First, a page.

It is found that a strong tropical cyclone tends to weaken at the edge of the baroclinic zone, while a weak tropical cyclone intensifies for a relative long time in the baroclinic environment. Stronger tropical cyclones tend to influence the upper troposphere at greater distances. Therefore, the interaction between the upper-level jet and a strong tropical cyclone can be significant enough to impact the evolution of the tropical cyclone even when the cyclonic vortex is only at the edge of a baroclinic area. In addition, when the beta effect is taken into account, the vertical shear is composed of the environmental westerly shear and the beta shear. In the case that a tropical cyclone is strong, the beta shear is usually conspicuous. The resultant shear over the tropical cyclone is large and unfavorable for further intensification of the cyclone.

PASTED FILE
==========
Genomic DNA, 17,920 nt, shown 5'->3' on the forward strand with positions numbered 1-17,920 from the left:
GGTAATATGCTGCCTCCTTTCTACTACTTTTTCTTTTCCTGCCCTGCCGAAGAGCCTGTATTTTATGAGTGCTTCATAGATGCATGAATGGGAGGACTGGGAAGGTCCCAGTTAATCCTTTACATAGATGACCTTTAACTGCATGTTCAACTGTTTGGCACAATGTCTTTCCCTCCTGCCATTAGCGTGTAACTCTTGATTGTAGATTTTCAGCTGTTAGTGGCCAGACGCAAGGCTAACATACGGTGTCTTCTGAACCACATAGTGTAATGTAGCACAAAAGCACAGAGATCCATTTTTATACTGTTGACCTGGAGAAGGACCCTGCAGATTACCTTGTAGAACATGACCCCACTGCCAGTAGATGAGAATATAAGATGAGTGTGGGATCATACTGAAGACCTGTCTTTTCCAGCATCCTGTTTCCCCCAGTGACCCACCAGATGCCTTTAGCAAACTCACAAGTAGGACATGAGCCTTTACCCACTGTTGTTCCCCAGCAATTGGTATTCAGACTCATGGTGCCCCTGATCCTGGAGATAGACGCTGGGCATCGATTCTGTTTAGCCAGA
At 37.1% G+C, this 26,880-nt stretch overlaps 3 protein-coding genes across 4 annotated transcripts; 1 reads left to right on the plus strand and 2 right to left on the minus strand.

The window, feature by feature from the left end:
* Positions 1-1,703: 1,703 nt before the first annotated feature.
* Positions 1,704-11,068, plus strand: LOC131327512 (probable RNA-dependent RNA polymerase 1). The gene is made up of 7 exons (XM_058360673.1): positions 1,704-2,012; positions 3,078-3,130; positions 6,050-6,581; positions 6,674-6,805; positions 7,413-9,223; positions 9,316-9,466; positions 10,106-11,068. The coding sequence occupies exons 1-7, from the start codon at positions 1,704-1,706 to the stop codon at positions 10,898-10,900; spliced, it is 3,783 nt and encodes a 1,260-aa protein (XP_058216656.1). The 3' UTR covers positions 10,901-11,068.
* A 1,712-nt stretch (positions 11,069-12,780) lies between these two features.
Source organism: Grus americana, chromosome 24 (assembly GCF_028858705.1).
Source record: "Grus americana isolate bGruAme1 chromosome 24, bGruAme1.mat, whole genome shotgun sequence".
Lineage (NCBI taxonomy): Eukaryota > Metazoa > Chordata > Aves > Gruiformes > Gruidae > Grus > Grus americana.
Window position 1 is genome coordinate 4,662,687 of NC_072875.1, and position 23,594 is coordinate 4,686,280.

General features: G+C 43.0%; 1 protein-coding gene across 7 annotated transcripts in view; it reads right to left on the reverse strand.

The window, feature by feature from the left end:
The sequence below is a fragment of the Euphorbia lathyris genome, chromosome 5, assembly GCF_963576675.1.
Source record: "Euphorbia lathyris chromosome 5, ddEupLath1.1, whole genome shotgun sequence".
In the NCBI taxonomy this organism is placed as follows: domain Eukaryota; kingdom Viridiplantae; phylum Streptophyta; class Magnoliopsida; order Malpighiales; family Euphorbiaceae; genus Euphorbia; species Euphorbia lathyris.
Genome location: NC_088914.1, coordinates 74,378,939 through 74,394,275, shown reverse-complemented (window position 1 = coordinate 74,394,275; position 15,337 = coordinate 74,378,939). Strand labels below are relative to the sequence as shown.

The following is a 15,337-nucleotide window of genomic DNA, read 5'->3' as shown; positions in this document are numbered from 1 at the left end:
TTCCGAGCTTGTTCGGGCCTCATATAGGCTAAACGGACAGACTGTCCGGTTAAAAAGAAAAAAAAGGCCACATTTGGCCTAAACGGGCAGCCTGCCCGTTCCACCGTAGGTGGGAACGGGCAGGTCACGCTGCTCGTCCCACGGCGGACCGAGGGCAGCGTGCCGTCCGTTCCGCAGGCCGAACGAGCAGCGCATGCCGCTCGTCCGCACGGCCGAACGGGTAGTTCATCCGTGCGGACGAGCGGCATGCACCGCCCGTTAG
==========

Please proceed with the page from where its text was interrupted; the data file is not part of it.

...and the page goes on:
As a tropical cyclone moves poleward, the baroclinic flow is greatly modified. One prominent feature is a jet streak forming in the region where the outflow of the tropical cyclone impinges on the jet. As the decaying tropical cyclone moves into the right entrance region of the jet streak, rapid re-development of the system usually takes place. The numerical results indicate that, under the condition that the straight jet is strong enough, a PV anomaly may form downstream of the poleward-moving tropical cyclone. If the PV anomaly happens to lie beneath the right entrance region of the jet streak, surface cyclogenesis may happen. In this case, the new cyclone rapidly develops and the original cyclone associated with the tropical cyclone cannot undergo the re-development process and finally dissipates.